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Members of the MA special convention center commission told Patriots Owner Robert Kraft that he "must be willing to pay more" toward the construction of a stadium, according to today's BOSTON HERALD. Sources say that Kraft's initial offer was between $60M- 70M. Meanwhile, citing the MA Lodging Association's "renewed opposition" to any hotel tax hike to pay for a megaplex and Gov. William Weld's pledge to veto any statewide tax hike to help finance the facility, MA House Ways and Means Chair Thomas Finneran "warned" yesterday that the dome "could doom the convention center." Finneran: "I need to hear that the commission has solid, substantial private financing for everything over and above a convention center alone." State Sen. Robert Havern: "The vast majority of the stadium costs must be privately paid for and we are making serious progress toward that end" (Phil Primack, BOSTON HERALD, 5/17).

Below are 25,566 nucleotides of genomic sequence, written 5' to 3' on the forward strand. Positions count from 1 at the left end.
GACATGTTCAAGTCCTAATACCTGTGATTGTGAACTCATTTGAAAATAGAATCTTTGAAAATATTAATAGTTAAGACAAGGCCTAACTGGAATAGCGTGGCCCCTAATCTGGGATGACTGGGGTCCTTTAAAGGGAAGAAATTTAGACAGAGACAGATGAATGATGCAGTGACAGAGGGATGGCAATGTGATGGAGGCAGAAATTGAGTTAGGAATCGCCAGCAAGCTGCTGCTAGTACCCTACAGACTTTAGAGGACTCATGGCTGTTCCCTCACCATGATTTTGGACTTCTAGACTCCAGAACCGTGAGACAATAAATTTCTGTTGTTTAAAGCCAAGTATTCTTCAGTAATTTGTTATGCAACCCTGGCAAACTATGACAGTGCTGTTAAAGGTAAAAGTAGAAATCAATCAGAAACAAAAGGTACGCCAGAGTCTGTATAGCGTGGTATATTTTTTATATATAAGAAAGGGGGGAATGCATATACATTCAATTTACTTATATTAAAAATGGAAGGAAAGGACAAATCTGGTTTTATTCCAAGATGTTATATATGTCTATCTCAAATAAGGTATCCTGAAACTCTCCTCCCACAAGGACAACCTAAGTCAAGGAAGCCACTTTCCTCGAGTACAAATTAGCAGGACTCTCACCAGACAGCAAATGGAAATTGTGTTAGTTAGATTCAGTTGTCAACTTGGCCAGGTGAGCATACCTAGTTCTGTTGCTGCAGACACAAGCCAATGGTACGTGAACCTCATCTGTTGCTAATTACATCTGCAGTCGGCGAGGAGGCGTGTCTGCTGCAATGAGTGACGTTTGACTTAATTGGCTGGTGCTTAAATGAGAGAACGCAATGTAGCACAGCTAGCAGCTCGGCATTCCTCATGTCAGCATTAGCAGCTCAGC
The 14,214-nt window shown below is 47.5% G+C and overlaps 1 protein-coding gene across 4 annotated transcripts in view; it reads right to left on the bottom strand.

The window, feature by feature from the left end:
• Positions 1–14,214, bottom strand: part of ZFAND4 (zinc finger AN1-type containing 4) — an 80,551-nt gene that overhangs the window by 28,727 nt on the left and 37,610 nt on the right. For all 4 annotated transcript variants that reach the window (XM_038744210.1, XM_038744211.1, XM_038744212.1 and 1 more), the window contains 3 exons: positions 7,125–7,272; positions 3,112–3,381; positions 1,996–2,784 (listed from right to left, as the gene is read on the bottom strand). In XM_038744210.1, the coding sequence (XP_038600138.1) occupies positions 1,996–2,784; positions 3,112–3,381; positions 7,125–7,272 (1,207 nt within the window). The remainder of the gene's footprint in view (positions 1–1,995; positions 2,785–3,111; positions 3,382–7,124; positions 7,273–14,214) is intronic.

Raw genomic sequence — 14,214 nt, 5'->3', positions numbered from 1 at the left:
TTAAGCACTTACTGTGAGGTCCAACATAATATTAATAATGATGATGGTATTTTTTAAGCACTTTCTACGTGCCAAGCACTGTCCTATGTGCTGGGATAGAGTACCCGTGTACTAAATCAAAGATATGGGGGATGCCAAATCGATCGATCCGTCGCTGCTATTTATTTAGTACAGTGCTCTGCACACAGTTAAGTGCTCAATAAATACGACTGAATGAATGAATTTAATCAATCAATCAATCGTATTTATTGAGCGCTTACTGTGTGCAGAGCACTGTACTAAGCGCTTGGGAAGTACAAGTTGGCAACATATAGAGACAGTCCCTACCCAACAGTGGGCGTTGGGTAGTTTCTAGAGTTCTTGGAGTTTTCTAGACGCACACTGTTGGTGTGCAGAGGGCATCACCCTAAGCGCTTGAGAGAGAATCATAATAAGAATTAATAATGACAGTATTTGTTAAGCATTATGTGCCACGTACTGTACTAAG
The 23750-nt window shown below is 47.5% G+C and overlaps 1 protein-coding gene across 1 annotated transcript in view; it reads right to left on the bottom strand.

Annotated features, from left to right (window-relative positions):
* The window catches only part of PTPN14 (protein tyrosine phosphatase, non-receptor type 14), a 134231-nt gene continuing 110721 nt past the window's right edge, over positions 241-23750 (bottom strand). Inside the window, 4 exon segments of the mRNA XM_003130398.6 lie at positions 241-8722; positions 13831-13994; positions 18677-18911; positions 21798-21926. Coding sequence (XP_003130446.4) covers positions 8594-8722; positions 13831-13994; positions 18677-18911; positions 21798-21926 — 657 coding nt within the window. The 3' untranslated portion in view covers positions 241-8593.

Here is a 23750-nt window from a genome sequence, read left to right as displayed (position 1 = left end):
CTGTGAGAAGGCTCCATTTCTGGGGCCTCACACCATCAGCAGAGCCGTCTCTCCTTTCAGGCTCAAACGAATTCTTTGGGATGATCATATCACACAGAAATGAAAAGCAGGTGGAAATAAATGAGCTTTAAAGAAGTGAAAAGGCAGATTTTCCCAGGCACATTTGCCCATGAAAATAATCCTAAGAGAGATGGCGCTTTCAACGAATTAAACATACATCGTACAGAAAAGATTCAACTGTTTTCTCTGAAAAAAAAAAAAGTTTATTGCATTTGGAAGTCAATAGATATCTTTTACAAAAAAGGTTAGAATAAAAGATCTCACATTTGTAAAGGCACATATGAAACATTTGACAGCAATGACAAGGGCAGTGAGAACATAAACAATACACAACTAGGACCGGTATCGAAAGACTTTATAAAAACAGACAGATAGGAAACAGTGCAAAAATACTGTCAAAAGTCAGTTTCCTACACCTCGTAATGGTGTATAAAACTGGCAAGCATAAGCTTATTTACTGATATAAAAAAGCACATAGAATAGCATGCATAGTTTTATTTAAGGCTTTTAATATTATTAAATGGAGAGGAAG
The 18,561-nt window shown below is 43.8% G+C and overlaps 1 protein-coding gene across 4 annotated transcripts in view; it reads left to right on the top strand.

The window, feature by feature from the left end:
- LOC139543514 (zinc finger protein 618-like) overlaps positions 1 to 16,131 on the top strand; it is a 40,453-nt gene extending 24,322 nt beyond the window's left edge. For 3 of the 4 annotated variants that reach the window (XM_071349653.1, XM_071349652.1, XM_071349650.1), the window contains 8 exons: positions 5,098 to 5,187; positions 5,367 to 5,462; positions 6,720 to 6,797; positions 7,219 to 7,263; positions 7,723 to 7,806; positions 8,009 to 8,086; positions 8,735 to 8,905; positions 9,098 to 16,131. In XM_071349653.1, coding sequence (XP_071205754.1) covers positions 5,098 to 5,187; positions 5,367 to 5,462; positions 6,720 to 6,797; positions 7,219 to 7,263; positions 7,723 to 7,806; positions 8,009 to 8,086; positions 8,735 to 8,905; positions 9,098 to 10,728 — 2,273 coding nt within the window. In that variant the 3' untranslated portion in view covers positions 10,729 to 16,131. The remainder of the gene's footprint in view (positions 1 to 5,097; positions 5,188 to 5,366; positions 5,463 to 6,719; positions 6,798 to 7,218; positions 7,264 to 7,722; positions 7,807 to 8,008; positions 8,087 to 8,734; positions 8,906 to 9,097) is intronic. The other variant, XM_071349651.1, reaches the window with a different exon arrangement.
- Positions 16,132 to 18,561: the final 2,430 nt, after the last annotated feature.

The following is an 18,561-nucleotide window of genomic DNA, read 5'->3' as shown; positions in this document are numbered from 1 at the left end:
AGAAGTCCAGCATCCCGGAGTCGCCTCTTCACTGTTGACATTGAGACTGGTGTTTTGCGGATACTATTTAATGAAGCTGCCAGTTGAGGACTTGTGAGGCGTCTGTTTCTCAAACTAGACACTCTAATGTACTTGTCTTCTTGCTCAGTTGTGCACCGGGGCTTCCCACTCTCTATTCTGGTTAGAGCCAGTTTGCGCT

The Chargers have extended their lease agreement with the city of San Diego and Jack Murphy Stadium through 2020. Included in the agreement are plans to expand the capacity of Jack Murphy to accommodate more than 70,000 fans (Chargers). The deal will net the Chargers 10,582 new general admission seats, 26 new luxury suites, two new scoreboards, and a "state-of-the-art off- site" practice facility, according to the SAN DIEGO UNION TRIBUNE. The city will be responsible for $60M in revenue bonds, with a yearly retirement fee of $7M, and a commitment to guarantee the sale of 60,000 seats per game for the life of the deal. In return, the Chargers agree to an average of $5M in lease payments to the city each season. All renovations are set to be completed by the time San Diego hosts Super Bowl XXXII in '98 (Barry Bloom, SAN DIEGO UNION TRIBUNE, 5/16).